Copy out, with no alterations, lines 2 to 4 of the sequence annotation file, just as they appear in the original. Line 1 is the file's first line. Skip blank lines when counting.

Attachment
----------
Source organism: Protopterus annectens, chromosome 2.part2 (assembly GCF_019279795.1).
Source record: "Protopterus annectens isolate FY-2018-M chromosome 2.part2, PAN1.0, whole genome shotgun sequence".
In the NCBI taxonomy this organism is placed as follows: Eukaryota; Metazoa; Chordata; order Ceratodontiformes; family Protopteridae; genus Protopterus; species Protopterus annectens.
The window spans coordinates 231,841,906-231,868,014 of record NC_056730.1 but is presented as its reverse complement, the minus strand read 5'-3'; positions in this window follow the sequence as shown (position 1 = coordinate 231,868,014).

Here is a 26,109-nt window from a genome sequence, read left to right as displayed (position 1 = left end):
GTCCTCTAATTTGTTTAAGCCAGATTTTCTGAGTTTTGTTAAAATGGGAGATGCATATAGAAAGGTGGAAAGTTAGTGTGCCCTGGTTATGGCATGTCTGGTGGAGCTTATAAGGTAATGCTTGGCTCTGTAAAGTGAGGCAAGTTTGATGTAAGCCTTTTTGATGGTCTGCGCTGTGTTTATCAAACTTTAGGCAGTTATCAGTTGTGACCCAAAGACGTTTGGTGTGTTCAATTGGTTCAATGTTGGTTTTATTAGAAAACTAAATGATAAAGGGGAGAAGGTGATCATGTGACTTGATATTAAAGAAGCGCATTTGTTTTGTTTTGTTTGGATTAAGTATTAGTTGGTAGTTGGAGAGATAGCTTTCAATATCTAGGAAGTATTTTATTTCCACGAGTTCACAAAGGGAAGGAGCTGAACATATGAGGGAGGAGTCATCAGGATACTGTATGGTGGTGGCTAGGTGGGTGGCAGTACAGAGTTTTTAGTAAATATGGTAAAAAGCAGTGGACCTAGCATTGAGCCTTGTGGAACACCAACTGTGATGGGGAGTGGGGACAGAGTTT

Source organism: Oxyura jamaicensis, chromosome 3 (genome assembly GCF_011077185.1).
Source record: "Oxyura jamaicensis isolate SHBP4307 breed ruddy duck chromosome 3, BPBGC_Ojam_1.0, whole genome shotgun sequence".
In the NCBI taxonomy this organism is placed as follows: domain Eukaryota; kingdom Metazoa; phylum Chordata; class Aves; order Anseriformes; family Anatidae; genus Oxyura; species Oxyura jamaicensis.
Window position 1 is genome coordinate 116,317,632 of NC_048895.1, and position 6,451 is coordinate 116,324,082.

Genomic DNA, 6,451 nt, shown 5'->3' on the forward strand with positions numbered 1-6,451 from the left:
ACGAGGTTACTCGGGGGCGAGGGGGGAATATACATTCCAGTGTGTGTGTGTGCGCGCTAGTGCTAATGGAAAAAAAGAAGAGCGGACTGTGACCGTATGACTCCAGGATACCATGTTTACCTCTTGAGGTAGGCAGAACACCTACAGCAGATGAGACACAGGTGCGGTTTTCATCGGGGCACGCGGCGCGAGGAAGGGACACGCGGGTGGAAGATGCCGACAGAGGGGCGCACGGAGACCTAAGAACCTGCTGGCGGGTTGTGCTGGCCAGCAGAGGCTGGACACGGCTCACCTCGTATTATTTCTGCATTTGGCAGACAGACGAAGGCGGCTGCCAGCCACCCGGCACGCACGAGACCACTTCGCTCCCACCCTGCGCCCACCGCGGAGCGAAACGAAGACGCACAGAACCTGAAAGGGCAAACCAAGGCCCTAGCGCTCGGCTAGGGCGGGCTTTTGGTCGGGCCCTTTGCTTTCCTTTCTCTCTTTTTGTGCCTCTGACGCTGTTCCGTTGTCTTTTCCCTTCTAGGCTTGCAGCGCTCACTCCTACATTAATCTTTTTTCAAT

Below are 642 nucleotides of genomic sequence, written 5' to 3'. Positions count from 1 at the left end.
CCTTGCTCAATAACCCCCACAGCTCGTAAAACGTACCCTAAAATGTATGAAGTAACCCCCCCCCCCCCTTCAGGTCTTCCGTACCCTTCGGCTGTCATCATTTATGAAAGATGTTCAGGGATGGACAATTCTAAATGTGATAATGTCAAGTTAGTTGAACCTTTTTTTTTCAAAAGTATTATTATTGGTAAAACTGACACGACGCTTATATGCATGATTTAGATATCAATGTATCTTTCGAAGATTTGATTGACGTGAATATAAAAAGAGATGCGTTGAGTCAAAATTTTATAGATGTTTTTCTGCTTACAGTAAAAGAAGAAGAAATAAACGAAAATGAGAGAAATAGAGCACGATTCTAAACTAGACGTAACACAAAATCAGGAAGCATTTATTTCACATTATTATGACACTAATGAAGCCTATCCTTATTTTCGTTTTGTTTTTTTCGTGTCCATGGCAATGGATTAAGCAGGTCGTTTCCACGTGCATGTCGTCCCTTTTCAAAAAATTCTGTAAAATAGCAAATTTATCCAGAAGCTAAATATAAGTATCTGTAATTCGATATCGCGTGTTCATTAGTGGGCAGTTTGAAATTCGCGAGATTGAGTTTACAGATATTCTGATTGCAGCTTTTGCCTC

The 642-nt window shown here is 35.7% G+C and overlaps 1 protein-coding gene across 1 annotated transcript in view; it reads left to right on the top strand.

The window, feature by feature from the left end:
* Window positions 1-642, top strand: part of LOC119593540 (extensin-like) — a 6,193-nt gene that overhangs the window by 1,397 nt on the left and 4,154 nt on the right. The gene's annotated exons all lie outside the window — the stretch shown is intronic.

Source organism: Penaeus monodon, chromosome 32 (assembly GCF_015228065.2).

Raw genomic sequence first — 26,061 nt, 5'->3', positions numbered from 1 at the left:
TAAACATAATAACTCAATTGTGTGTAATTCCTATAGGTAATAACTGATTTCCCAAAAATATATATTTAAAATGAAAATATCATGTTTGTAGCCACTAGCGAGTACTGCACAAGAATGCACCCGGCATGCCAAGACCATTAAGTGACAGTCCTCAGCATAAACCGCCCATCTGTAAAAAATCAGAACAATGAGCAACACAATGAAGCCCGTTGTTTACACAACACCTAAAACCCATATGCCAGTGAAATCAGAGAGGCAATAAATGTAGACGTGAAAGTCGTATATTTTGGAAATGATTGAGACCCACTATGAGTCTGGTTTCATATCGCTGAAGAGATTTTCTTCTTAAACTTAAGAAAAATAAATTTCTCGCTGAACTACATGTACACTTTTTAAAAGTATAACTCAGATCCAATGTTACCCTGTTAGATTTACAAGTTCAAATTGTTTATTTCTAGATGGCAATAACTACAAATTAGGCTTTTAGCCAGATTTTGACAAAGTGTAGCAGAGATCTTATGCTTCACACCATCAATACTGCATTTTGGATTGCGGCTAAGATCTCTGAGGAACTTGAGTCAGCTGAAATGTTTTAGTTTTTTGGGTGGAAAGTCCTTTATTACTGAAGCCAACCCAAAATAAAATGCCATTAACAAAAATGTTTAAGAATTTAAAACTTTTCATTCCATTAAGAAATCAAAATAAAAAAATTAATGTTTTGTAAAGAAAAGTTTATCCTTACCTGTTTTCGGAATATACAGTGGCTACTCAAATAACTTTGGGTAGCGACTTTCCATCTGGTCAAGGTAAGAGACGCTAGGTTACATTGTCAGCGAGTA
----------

Source record: "Protopterus annectens isolate FY-2018-M chromosome 2.part2, PAN1.0, whole genome shotgun sequence".
In the NCBI taxonomy this organism is placed as follows: Eukaryota; Metazoa; Chordata; order Ceratodontiformes; family Protopteridae; genus Protopterus; species Protopterus annectens.
The window spans coordinates 231,841,906-231,868,014 of record NC_056730.1 but is presented as its reverse complement, the minus strand read 5'-3'; positions in this window follow the sequence as shown (position 1 = coordinate 231,868,014).